For those who are home, and for those who are on the way. For those who support the historic and just return of the land of Israel to its people, forever loyal to their inheritance, and its restoration.
One of the new realities of the internet age for the mainstream media is that the distinction between an opinion piece and the readers’ comments which come below it is increasingly blurred. This is all the more so for interactive sites such as the Guardian’s immensely popular Comment is free (Cif) site where regular “below the line” contributors are now as much a part of the overall experience as the commentary to which they are responding. Such contributors help create the kind of interactive community which has become the new holy grail of online news and comment services.
So, when it comes to the Guardian’s notoriously vicious stance against the state of Israel it is hardly suprising that the community that has been created draws from among the foulest and most bigoted of the Jewish state’s numerous opponents. As an example, consider the following comment by regular below-the-line contributor William Bapthorpe which was brought to my attention by the invaluable media watchdog service CiF Watch. Referring to the settlers, in a thread following an article by Nicholas Blincoe, he said:
“Sadly, there’s only one way to deal with these religiously motivated maniacs who think their superstitious beliefs trump international law. 1. We ask them to leave their squats, kindly. 2. If they don’t, we force them to [leave] at gunpoint. 3. If they still refuse, they must be slaughtered, every last man woman and child.” (My italics)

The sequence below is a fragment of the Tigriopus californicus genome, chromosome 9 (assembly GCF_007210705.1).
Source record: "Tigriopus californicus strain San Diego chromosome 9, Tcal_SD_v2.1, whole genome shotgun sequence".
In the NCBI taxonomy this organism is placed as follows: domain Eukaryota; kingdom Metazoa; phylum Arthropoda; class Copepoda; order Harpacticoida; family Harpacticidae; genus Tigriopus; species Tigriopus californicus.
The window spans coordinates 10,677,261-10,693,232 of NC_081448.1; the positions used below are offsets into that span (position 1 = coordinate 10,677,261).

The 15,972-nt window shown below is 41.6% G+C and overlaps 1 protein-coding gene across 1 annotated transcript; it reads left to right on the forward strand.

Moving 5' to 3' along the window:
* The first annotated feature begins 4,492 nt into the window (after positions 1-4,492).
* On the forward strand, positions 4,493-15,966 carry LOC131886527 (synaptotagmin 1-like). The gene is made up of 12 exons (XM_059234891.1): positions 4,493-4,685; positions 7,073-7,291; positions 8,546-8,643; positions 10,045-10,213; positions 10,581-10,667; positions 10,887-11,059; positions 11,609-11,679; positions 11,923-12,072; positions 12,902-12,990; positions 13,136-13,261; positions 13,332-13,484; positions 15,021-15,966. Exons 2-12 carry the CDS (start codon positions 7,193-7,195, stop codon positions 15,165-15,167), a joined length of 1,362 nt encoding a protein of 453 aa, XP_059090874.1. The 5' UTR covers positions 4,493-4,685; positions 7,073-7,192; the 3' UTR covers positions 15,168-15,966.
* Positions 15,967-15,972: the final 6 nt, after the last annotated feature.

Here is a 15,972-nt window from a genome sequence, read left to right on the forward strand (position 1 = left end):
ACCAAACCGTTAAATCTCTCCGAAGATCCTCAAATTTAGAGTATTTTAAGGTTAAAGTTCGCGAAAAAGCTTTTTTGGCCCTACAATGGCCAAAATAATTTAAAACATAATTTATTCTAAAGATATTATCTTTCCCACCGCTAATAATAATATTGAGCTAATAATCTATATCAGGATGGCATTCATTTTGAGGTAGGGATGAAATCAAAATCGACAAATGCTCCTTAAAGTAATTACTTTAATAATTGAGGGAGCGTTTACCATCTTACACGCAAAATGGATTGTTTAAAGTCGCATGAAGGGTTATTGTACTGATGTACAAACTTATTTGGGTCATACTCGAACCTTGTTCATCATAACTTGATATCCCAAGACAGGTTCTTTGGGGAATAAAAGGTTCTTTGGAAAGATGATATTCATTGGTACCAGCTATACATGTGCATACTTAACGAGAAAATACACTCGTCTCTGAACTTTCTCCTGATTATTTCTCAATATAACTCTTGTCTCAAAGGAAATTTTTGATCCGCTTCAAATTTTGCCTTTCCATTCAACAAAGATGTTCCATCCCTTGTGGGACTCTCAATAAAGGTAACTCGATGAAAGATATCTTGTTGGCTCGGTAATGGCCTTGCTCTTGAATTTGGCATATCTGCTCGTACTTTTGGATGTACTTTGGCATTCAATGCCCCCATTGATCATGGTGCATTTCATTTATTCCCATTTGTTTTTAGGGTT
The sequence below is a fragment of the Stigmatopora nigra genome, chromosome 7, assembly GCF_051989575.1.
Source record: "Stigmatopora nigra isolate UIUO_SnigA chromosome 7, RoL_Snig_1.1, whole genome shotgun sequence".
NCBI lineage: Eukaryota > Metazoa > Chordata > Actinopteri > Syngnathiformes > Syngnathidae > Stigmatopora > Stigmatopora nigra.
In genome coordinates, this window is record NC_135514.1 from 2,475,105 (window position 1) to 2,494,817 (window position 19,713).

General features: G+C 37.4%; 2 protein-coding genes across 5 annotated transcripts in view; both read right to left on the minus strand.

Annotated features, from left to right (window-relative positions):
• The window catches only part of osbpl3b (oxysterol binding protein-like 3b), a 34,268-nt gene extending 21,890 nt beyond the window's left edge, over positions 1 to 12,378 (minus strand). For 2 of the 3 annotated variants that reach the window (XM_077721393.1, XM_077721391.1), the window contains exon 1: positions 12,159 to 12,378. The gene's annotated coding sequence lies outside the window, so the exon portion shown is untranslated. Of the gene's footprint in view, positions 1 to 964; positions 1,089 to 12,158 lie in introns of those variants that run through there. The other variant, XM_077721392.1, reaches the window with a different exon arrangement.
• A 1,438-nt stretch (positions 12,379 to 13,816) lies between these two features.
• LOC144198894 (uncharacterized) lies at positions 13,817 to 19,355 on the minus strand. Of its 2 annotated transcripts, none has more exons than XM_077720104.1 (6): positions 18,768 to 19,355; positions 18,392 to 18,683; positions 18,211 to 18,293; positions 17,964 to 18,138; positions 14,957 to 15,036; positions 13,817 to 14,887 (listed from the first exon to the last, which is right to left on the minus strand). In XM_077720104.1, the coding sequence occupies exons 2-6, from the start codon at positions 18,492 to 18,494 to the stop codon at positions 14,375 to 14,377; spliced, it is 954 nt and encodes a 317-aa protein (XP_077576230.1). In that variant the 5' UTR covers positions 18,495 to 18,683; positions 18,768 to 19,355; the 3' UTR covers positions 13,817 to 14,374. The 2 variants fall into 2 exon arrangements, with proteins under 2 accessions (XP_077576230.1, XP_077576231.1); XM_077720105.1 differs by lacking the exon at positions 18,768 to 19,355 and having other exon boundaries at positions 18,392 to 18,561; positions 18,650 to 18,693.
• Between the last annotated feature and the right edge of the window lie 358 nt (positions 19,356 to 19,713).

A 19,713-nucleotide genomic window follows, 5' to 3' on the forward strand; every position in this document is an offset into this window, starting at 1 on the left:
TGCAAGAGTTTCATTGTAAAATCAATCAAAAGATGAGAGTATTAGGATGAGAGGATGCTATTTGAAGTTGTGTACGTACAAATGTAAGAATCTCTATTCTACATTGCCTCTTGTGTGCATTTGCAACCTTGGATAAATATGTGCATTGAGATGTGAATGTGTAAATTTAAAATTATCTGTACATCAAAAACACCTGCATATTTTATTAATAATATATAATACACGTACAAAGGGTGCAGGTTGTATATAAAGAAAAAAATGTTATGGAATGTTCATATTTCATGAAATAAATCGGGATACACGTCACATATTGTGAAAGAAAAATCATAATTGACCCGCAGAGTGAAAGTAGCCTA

If this were simply an isolated incident it would not be worth remarking on. Every website attracts its share of oddballs. But CiF Watch, which was set up last year to monitor a Guardian online community that attracts more than 30 million visits a month, provides reams of this sort of thing suggesting that at the intersection between the technological innovations of the new media and an ideological edifice which makes a fetish of demonising the most important Jewish project of our time an entirely new phenomenon has now emerged in Great Britain.
I visited Hevron in November 2000 after the outbreak of the Rosh Hashanah War to see what could be done to assist in the face of the growing daily attacks on the community. After returning to work for the community in the summer of 2001, a bond and a love was forged that grows to this day. My wife Melody and I merited to be married at Ma'arat HaMachpela and now host visitors from throughout the world every Shabbat as well as during the week. Our goal, "Time to come Home!"